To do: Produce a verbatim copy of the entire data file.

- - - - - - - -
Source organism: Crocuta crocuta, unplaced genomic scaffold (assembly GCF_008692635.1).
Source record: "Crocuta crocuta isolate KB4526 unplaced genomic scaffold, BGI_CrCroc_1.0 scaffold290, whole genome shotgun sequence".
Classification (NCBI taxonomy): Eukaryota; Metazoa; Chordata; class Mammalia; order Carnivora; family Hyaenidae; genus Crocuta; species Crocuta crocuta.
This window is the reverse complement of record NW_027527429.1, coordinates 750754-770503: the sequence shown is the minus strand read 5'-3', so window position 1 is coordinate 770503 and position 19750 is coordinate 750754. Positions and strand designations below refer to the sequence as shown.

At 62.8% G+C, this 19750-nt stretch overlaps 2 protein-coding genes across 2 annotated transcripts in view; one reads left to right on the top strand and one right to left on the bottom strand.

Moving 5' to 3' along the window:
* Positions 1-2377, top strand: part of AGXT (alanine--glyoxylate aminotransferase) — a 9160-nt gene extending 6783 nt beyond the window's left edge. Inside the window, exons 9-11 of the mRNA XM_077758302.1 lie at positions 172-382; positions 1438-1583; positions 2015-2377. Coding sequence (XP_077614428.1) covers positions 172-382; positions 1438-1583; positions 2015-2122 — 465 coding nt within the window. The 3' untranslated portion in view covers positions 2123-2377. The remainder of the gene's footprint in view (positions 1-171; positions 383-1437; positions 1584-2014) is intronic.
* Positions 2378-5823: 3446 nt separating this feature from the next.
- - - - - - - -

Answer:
Source organism: Crocuta crocuta, unplaced genomic scaffold (assembly GCF_008692635.1).
Source record: "Crocuta crocuta isolate KB4526 unplaced genomic scaffold, BGI_CrCroc_1.0 scaffold290, whole genome shotgun sequence".
Classification (NCBI taxonomy): Eukaryota; Metazoa; Chordata; class Mammalia; order Carnivora; family Hyaenidae; genus Crocuta; species Crocuta crocuta.
This window is the reverse complement of record NW_027527429.1, coordinates 750754-770503: the sequence shown is the minus strand read 5'-3', so window position 1 is coordinate 770503 and position 19750 is coordinate 750754. Positions and strand designations below refer to the sequence as shown.

At 62.8% G+C, this 19750-nt stretch overlaps 2 protein-coding genes across 2 annotated transcripts in view; one reads left to right on the top strand and one right to left on the bottom strand.

Moving 5' to 3' along the window:
* Positions 1-2377, top strand: part of AGXT (alanine--glyoxylate aminotransferase) — a 9160-nt gene extending 6783 nt beyond the window's left edge. Inside the window, exons 9-11 of the mRNA XM_077758302.1 lie at positions 172-382; positions 1438-1583; positions 2015-2377. Coding sequence (XP_077614428.1) covers positions 172-382; positions 1438-1583; positions 2015-2122 — 465 coding nt within the window. The 3' untranslated portion in view covers positions 2123-2377. The remainder of the gene's footprint in view (positions 1-171; positions 383-1437; positions 1584-2014) is intronic.
* Positions 2378-5823: 3446 nt separating this feature from the next.